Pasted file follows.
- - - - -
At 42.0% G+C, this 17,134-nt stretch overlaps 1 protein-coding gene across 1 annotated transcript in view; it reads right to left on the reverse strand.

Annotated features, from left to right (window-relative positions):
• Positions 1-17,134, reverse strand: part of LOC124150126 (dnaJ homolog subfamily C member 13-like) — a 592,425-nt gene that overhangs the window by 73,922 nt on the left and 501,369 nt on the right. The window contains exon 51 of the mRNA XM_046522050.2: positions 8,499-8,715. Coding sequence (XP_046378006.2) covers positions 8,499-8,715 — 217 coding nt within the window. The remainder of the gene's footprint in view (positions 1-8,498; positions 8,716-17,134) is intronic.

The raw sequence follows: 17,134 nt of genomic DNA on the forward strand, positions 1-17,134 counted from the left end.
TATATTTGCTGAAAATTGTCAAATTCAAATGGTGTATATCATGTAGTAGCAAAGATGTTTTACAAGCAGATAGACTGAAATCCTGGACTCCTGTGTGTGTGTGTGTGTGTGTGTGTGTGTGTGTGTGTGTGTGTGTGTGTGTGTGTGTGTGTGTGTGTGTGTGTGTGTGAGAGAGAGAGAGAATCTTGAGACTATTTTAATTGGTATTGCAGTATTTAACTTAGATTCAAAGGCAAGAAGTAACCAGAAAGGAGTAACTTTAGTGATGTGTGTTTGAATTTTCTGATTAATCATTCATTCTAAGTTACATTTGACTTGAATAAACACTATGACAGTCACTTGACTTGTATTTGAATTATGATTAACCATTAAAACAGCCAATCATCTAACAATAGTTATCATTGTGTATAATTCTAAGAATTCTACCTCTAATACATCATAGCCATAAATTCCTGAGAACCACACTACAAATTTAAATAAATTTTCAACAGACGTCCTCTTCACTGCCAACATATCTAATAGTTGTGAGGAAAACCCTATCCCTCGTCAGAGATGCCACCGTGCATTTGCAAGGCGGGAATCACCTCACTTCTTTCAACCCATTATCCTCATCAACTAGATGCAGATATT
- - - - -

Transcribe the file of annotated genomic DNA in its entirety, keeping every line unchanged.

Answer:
At 42.0% G+C, this 17,134-nt stretch overlaps 1 protein-coding gene across 1 annotated transcript in view; it reads right to left on the reverse strand.

Annotated features, from left to right (window-relative positions):
• Positions 1-17,134, reverse strand: part of LOC124150126 (dnaJ homolog subfamily C member 13-like) — a 592,425-nt gene that overhangs the window by 73,922 nt on the left and 501,369 nt on the right. The window contains exon 51 of the mRNA XM_046522050.2: positions 8,499-8,715. Coding sequence (XP_046378006.2) covers positions 8,499-8,715 — 217 coding nt within the window. The remainder of the gene's footprint in view (positions 1-8,498; positions 8,716-17,134) is intronic.

The raw sequence follows: 17,134 nt of genomic DNA on the forward strand, positions 1-17,134 counted from the left end.
TATATTTGCTGAAAATTGTCAAATTCAAATGGTGTATATCATGTAGTAGCAAAGATGTTTTACAAGCAGATAGACTGAAATCCTGGACTCCTGTGTGTGTGTGTGTGTGTGTGTGTGTGTGTGTGTGTGTGTGTGTGTGTGTGTGTGTGTGTGTGTGTGTGTGTGTGTGAGAGAGAGAGAGAATCTTGAGACTATTTTAATTGGTATTGCAGTATTTAACTTAGATTCAAAGGCAAGAAGTAACCAGAAAGGAGTAACTTTAGTGATGTGTGTTTGAATTTTCTGATTAATCATTCATTCTAAGTTACATTTGACTTGAATAAACACTATGACAGTCACTTGACTTGTATTTGAATTATGATTAACCATTAAAACAGCCAATCATCTAACAATAGTTATCATTGTGTATAATTCTAAGAATTCTACCTCTAATACATCATAGCCATAAATTCCTGAGAACCACACTACAAATTTAAATAAATTTTCAACAGACGTCCTCTTCACTGCCAACATATCTAATAGTTGTGAGGAAAACCCTATCCCTCGTCAGAGATGCCACCGTGCATTTGCAAGGCGGGAATCACCTCACTTCTTTCAACCCATTATCCTCATCAACTAGATGCAGATATT